How one small agency is cutting its IT spending

The Millennium Challenge Corporation is spending about two-thirds of its IT budget on technology systems.

While the MCC doesn’t face the challenge of moving off legacy IT systems like most agencies —Congress created the MCC in 2004 — the need for efficiency and cost savings aren’t lost on its leaders.

Vincent Groh, the chief information officer of the Millennium Challenge Corporation, said his plans to move to the cloud and stop spending on commodity technology are coming together over the next year.

“I would love to be spending less on the IT function at MCC and either return those funds to the agency or even fund additional strategic initiatives, as there are plenty of good ideas out there,” Groh said on Ask the CIO. “As we talk about capturing opportunities for increased productivity and efficiencies, there really are three or four we are looking at. One is cloud optimization. We migrated very successfully last year from a co-located data center in Northern Virginia to Amazon Web Services. That immediately created a lot of cost savings for us. We went from spending around $1.2 million a year for those co-located services to about half that — it’s hard to believe — for increased service quality, increased stability and all of those good things simply by moving to the cloud.”

Vincent Groh is the CIO of the Millennium Challenge Corporation.

Groh said the MCC did more than a simple “lift-and-shift” into the cloud, but improved people, power and processes.

“Most of what we are doing in cloud today is infrastructure-as-a-service. I would love to start looking at services one at a time and see which candidates are to move to platform-as-a-service or even to software-as-a-service, and get away from paying a very expensive contractor who is only working for MCC and move into a subscription model,” he said. “We are very excited about the opportunities presented by dev/ops. We do a lot of custom software development. Anyone who has done custom software development knows there is a lot of people, power and processes there in terms of application build, deployments and sometimes the software team is ready to go with something, but we can’t get it out to the customer for two weeks.”

He said moving to automation, continuous deployment and integration are part of how the MCC will implement agile or dev/ops over the next year.

The third area for efficiencies and cost savings is around cybersecurity.

Groh said his office spends too much time on manual patch management and remediation of vulnerabilities. He said the goal is to use a product from Microsoft called System Center to automate the push of patches and new software without any manual effort.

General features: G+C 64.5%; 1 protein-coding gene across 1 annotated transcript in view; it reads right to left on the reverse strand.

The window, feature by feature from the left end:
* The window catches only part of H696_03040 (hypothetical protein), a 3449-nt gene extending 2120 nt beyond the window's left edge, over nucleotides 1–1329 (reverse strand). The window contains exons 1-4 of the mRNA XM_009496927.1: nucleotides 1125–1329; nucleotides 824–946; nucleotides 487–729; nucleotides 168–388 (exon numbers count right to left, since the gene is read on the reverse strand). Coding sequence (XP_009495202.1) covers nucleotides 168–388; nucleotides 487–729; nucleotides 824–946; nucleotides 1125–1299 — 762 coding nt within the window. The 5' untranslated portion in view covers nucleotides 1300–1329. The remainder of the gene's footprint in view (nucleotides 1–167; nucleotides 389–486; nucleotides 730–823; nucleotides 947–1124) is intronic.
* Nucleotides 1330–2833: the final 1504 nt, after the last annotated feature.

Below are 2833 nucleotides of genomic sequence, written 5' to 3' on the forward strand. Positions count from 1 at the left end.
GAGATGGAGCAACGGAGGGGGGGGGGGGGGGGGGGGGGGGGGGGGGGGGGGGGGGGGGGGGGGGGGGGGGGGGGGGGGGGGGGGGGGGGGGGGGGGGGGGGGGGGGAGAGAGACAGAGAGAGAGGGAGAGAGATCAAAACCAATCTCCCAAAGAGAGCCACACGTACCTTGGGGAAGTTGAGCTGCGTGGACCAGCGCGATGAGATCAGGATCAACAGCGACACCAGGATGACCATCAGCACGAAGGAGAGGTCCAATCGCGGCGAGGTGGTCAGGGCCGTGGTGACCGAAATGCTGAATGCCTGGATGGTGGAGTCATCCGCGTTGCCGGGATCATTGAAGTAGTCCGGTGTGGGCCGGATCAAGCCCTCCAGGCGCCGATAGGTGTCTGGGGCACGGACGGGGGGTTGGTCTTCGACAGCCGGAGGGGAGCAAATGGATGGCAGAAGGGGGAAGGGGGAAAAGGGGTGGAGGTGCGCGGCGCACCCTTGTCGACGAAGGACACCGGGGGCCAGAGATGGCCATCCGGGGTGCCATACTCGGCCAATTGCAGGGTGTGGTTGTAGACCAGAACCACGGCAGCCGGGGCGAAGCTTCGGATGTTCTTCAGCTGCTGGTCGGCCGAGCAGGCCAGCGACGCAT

Groh said all of these efforts over the next year is part of his strategy to reduce his operation and maintenance (O&M) spending from about 66 percent of his $20 million IT budget.

“The more money we can shift over, whether it is package implementation or custom development, the happier our customers will be,” he said. “I’m very consistent with my team and our customers that these cost savings cannot come at the expense of reduced service quality or increased cyber risk. I actually think what we will see is increased levels of service quality and decreased levels of cyber risk. It’s better for customers, lower risk and we are saving money at the same time.”

Groh said the corporation should see bigger benefits from the cloud this year since it moved almost all of its infrastructure and applications to AWS and Microsoft Azure.

Last year, Groh said the CIO’s office returned $600,000 to the agency because of lower costs from using the cloud.

“Now comes the hard work of optimizing, going service-by-service and seeing where we can have more automation and push things up the cloud stack,” he said. “Certainly, cloud service providers are much more sophisticated and able to anticipate needs for federal customers.”

One example of pushing applications up the cloud stack is MCC’s use of SharePoint. Right now, the corporation is using SharePoint in Amazon’s cloud for document management and collaboration efforts with MCC’s production team managing the tools on a day-to-day basis.

“We would love to start to use SharePoint online and Office 365,” he said. “Those are tools we’ve already procured, and now the hard work is in migrating and the change management challenges of getting everyone in the agency to adopt a new set of tools that is more cloud-hosted and had a lot of new features and functions, that, I think, in the long run, will be more helpful. Over the next six, nine, 12 months, we will make a concerted push to take all of our document management and all of our collaboration into the cloud and away from network file servers and on premise SharePoint instances.”

Another initiative related to the cloud is developing custom applications in rapid application development platforms such as Microsoft Dynamics so they spend less time doing developing custom code, more time doing custom confirmation on the front end and more time prototyping and iterating with their customers.

“We are just starting on the journey toward agile and automated testing with a pretty large development team,” he said. “We are convinced looking at every step in that development value chain from how we capture requirements, how we break those down into user stories, do we start by developing a test harness rather than developing code, how do we engage users earlier in the cycle so we aren’t making mistakes that we have to correct later and how can an individual developer check out code, make a change, hit a button and it’s deployed within an application in a few seconds? That’s the vision of where we’d like to go.”

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